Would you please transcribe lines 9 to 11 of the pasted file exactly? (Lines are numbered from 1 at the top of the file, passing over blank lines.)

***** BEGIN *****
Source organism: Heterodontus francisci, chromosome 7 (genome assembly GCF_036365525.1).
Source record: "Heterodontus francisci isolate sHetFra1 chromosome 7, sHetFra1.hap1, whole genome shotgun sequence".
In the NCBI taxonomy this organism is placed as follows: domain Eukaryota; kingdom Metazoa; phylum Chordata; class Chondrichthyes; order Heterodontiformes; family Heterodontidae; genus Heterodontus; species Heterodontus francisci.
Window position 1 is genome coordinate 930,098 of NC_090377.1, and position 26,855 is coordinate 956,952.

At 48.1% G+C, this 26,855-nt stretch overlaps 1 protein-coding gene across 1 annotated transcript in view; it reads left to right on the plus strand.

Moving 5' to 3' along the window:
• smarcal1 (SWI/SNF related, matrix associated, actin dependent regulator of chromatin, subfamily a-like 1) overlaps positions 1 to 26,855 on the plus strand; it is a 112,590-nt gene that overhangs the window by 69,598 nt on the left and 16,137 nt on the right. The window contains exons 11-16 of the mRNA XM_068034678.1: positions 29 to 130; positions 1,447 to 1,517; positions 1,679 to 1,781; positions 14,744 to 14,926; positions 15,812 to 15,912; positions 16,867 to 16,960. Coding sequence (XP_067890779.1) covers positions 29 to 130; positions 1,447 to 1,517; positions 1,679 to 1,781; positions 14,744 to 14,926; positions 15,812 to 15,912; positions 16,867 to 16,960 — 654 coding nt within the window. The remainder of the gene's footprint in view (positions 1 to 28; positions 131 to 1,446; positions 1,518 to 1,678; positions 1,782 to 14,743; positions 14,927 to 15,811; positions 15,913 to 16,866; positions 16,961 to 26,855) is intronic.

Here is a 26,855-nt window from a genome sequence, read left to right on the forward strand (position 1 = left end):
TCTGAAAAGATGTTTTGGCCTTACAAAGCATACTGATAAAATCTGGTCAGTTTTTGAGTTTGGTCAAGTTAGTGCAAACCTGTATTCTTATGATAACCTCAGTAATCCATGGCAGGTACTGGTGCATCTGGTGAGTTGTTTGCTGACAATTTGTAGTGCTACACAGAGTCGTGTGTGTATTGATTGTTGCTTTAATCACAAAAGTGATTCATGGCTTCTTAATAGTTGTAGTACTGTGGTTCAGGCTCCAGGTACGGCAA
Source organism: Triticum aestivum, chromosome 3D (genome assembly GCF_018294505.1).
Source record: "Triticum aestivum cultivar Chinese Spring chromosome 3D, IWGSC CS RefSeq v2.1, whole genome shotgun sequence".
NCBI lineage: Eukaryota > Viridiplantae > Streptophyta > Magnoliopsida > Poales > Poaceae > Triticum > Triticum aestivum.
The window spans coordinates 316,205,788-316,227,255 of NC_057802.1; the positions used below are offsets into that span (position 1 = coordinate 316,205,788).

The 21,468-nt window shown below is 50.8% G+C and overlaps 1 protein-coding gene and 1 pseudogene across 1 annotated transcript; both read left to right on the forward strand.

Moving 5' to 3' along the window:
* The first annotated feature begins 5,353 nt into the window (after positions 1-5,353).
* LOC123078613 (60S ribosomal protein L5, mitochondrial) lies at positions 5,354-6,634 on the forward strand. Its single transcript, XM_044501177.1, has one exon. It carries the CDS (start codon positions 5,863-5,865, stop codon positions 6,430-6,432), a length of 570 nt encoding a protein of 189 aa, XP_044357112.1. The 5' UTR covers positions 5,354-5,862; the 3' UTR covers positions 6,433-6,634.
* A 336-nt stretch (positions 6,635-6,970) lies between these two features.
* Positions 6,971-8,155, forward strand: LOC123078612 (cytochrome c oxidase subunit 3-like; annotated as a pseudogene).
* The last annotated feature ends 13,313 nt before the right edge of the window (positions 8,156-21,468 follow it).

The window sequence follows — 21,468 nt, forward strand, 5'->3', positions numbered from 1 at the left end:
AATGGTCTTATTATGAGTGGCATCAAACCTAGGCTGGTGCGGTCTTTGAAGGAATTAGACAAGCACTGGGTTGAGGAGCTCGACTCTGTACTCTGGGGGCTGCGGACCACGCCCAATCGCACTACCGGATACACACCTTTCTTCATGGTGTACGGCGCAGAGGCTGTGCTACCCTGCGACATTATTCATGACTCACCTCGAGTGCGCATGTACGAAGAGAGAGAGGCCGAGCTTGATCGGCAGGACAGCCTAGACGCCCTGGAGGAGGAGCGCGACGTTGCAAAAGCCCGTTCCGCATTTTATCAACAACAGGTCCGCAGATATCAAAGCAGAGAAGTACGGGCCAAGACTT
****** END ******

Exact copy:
TCTGAAAAGATGTTTTGGCCTTACAAAGCATACTGATAAAATCTGGTCAGTTTTTGAGTTTGGTCAAGTTAGTGCAAACCTGTATTCTTATGATAACCTCAGTAATCCATGGCAGGTACTGGTGCATCTGGTGAGTTGTTTGCTGACAATTTGTAGTGCTACACAGAGTCGTGTGTGTATTGATTGTTGCTTTAATCACAAAAGTGATTCATGGCTTCTTAATAGTTGTAGTACTGTGGTTCAGGCTCCAGGTACGGCAA
Source organism: Triticum aestivum, chromosome 3D (genome assembly GCF_018294505.1).
Source record: "Triticum aestivum cultivar Chinese Spring chromosome 3D, IWGSC CS RefSeq v2.1, whole genome shotgun sequence".